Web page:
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Introduction[ edit ] The German opposition and resistance movements consisted of disparate political and ideological strands, which represented different classes of German society and were seldom able to work together — indeed for much of the period there was little or no contact between the different strands of resistance.
A few civilian resistance groups developed, but the Army was the only organisation with the capacity to overthrow the government, and from within it a small number of officers came to present the most serious threat posed to the Nazi regime.
The individuals in this group began to assist their Jewish friends as early as Dietrich Bonhoeffer at Sigurdshof, Christian churches, Catholic and Protestant, contributed another source of opposition.
Their stance was symbolically significant. The churches, as institutions, did not openly advocate for the overthrow of the Nazi state, but they remained one of the very few German institutions to retain some independence from the state, and were thus able to continue to co-ordinate a level of opposition to Government policies.
More than Germans have been recognised for this. The German Army, the Foreign Office and the Abwehrthe military intelligence organization became sources for plots against Hitler in and again inbut for a variety of reasons could not implement their plans.
After the German defeat in the Business presentation ending quotes of criminal minds of Stalingrad inthey contacted many army officers who were convinced that Hitler was leading Germany to disaster, although fewer who were willing to engage in overt resistance.
Active resisters in this group were frequently drawn from members of the Prussian aristocracy.
Almost every community in Germany had members taken away to concentration camps. As early as there were jingles warning: By July all other political parties and the trade unions had been suppressed, the press and radio brought under state control, and most elements of civil society neutralised.
The breaking of the power of the SA in the " Night of the Long Knives " in July ended any possibility of a challenge from the "socialist" wing of the Nazi Party, and also brought the army into closer alliance with the regime. The failures of the Weimar Republic had discredited democracy in the eyes of most Germans.
The Gestapo frequently infiltrated these networks, and the rate of arrests and executions of SPD and KPD activists was high, but the networks continued to be able recruit new members from the industrial working class, who resented the stringent labour discipline imposed by the regime during its race to rearm.
The exiled SPD leadership in Prague received and published accurate reports of events inside Germany. But beyond maintaining their existence and fomenting industrial unrest, sometimes resulting in short-lived strikes, these networks were able to achieve little.
Although the Nazi Party had taken control of the German state, it had not destroyed and rebuilt the state apparatus in the way the Bolshevik regime had done in the Soviet Union.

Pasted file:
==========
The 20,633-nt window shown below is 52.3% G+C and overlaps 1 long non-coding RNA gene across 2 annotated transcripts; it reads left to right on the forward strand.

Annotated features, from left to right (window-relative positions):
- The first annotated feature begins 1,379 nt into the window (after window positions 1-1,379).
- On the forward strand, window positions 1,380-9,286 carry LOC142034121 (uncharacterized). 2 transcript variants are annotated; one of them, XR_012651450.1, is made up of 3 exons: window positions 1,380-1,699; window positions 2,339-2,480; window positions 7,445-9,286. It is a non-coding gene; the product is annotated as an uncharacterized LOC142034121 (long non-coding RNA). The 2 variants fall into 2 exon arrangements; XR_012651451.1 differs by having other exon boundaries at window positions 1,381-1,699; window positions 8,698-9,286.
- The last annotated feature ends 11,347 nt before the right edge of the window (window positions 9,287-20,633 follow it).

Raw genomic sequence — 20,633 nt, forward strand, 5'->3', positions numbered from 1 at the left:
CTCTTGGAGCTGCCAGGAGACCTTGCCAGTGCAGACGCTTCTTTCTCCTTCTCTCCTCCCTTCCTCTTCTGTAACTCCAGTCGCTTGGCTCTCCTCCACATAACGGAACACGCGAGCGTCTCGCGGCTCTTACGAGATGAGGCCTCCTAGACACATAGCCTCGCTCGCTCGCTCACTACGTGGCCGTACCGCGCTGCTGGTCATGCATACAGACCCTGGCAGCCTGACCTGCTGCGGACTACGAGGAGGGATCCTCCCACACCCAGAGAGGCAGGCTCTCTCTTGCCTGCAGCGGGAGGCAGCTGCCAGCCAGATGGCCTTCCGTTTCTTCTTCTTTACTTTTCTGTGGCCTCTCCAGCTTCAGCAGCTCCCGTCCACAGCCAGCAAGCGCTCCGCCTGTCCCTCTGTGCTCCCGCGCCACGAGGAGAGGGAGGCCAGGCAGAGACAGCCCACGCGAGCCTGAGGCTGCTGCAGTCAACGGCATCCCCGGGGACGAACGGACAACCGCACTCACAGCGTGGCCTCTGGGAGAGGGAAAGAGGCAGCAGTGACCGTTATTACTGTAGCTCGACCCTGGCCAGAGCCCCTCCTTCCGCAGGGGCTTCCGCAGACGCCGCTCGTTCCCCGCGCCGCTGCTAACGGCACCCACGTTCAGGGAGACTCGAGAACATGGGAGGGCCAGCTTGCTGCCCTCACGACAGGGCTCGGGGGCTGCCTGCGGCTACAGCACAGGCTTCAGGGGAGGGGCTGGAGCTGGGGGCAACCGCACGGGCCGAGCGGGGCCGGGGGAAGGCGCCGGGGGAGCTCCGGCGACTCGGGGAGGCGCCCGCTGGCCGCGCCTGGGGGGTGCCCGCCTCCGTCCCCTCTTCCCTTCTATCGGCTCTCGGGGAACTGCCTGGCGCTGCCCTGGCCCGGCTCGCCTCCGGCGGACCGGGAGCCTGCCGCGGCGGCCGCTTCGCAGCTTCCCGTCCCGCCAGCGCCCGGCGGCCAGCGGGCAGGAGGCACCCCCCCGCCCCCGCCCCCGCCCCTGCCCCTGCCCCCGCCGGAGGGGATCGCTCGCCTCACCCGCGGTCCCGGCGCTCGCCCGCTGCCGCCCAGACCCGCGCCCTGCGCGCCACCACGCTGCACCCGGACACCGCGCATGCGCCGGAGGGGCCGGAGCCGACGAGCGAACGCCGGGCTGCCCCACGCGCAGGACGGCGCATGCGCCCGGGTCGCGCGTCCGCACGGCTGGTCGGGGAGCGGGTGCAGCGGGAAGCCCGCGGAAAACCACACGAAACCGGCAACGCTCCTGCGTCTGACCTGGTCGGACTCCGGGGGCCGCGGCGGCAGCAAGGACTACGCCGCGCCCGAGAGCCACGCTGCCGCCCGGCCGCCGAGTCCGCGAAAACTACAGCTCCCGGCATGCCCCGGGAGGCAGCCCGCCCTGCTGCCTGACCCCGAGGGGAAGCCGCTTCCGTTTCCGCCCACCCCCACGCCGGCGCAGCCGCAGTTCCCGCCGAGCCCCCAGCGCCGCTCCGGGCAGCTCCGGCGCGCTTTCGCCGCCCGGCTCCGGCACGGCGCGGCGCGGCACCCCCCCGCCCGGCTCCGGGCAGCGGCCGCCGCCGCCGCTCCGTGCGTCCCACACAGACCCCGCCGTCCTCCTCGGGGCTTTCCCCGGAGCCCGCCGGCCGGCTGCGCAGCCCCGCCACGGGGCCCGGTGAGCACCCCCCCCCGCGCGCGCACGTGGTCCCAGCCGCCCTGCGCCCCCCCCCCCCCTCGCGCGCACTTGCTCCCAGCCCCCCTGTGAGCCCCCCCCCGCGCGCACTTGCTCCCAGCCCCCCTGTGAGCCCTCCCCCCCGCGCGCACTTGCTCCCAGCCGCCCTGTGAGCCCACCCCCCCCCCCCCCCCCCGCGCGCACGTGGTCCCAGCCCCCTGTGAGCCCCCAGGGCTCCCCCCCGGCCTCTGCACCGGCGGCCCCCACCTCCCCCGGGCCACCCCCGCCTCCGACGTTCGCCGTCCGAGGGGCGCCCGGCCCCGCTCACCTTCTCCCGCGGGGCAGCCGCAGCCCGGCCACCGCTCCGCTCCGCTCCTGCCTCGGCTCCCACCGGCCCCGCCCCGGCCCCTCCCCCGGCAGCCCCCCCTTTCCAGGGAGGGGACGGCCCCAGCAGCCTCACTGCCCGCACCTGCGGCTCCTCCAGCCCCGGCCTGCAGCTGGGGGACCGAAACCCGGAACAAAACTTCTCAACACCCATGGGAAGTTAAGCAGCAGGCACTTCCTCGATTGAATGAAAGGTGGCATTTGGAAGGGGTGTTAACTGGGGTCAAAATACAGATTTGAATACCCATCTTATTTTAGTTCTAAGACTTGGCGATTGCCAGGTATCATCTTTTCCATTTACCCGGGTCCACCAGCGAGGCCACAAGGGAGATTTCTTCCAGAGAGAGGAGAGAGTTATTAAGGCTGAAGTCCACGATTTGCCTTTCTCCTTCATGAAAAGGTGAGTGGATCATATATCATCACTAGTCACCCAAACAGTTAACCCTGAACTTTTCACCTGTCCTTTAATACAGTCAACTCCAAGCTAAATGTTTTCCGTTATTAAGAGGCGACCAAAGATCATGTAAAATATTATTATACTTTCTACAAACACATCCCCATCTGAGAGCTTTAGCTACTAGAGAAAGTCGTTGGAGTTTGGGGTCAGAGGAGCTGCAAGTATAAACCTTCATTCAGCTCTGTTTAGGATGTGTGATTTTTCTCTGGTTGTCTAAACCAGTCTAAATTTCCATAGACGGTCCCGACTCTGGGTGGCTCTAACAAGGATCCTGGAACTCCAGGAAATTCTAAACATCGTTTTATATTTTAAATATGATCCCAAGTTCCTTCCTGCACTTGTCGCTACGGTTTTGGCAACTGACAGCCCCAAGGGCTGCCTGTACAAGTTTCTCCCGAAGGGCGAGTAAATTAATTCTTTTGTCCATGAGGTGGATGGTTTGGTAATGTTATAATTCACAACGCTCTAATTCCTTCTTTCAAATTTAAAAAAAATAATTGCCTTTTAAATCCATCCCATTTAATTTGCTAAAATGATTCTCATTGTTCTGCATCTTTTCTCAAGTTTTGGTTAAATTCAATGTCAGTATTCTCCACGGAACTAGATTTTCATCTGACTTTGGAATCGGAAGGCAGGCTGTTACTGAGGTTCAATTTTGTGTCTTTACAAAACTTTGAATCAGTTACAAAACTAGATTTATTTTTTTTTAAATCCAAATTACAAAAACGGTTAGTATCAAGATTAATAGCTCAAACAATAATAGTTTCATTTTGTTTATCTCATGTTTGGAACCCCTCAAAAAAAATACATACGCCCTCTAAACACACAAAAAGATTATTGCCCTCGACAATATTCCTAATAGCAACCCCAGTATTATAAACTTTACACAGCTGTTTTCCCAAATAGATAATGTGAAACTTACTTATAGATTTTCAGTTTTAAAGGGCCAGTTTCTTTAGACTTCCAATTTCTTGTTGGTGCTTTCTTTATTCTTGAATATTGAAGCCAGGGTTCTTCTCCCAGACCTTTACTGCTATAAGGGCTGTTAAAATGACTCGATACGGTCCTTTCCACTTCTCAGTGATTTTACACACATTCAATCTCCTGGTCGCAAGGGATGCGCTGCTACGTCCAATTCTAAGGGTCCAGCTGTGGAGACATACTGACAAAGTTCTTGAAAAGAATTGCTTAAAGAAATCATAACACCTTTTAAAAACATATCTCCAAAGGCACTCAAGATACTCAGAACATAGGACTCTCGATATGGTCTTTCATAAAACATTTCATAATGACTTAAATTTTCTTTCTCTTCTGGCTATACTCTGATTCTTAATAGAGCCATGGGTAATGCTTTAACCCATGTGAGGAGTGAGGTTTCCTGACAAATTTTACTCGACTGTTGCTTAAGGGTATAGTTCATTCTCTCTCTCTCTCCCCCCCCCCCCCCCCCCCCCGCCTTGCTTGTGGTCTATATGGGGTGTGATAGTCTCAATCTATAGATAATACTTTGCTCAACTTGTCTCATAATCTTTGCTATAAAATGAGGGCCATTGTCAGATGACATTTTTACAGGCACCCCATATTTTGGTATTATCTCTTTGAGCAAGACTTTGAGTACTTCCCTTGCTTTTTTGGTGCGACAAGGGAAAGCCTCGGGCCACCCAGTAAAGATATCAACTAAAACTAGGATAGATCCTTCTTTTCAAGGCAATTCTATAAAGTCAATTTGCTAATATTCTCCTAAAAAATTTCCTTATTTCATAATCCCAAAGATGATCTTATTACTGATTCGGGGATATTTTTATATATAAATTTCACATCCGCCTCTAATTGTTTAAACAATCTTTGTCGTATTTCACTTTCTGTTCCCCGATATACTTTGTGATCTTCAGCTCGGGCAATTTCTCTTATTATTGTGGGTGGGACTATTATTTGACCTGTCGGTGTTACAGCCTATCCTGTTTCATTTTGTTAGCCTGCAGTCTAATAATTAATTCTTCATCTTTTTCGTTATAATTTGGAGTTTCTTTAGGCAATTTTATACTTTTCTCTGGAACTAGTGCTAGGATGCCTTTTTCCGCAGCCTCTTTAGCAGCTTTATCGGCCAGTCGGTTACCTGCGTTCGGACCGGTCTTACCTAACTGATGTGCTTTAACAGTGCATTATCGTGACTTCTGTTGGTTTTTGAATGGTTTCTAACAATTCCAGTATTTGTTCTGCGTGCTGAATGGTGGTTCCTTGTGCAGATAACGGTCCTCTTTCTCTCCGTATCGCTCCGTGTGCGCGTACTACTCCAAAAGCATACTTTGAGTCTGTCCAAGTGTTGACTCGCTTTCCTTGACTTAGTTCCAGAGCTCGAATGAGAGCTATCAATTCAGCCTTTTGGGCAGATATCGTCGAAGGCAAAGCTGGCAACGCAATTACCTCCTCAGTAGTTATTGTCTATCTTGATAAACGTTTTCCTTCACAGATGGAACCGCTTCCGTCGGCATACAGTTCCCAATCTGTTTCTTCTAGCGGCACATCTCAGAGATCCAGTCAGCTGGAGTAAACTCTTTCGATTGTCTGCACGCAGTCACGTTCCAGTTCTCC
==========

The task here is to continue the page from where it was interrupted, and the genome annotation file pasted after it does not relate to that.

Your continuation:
Institutions such as the Foreign Office, the intelligence services and, above all, the army, retained some measure of independence, while outwardly submitting to the new regime. Most ended up either imprisoned or murdered by the regime. This circle survived even when the ardent Nazi Joachim von Ribbentrop succeeded Neurath as foreign minister.
The key figure here was Colonel Hans Osterhead of the Military Intelligence Office fromand an anti-Nazi from as early as Hjalmar Schachtthe governor of the Reichsbankwas also in touch with this opposition. They recognised that it was impossible to stage any kind of open political resistance.
This was not, as is sometimes stated, because the repressive apparatus of the regime was so all-pervasive that public protest was impossible — as was shown when Catholics protested against the removal of crucifixes from Oldenburg schools inand the regime backed down.
While resistance movements in the occupied countries could mobilise patriotic sentiment against the German occupiers, in Germany the resistance risked being seen as unpatriotic, particularly in wartime. Even many army officers and officials who detested Hitler had a deep aversion to being involved in "subversive" or "treasonous" acts against the government.
But it was a long time before any significant number of Germans came to accept this view. Many clung to the belief that Hitler could be persuaded to moderate his regime, or that some other more moderate figure could replace him. Some oppositionists were devout Christians who disapproved of assassination as a matter of principle.
Others, particularly the army officers, felt bound by the personal oath of loyalty they had taken to Hitler in Some oppositionists were liberals who opposed the ideology of the Nazi regime in its entirety, and who wished to restore a system of parliamentary democracy.
Some favored restoring the Hohenzollern dynastywhile others favored an authoritarian, but not Nazi, regime.
Because of their many differences, the opposition was unable to form a united movement, or to send a coherent message to potential allies outside Germany. From the outset of Nazi rule inissues emerged which brought the churches into conflict with the regime. In fact those reservations gradually came to form a coherent, systematic critique of many of the teachings of National Socialism.
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Introduction. The German opposition and resistance movements consisted of disparate political and ideological strands, which represented different classes of German society and were seldom able to work together – indeed for much of the period there was little or . Medical Dark Ages Quotes. By Wade Frazier.
Revised in July Introduction.
Section 1. Section 2. Section 3. Section 4. Section 5. Section 6. Section 7.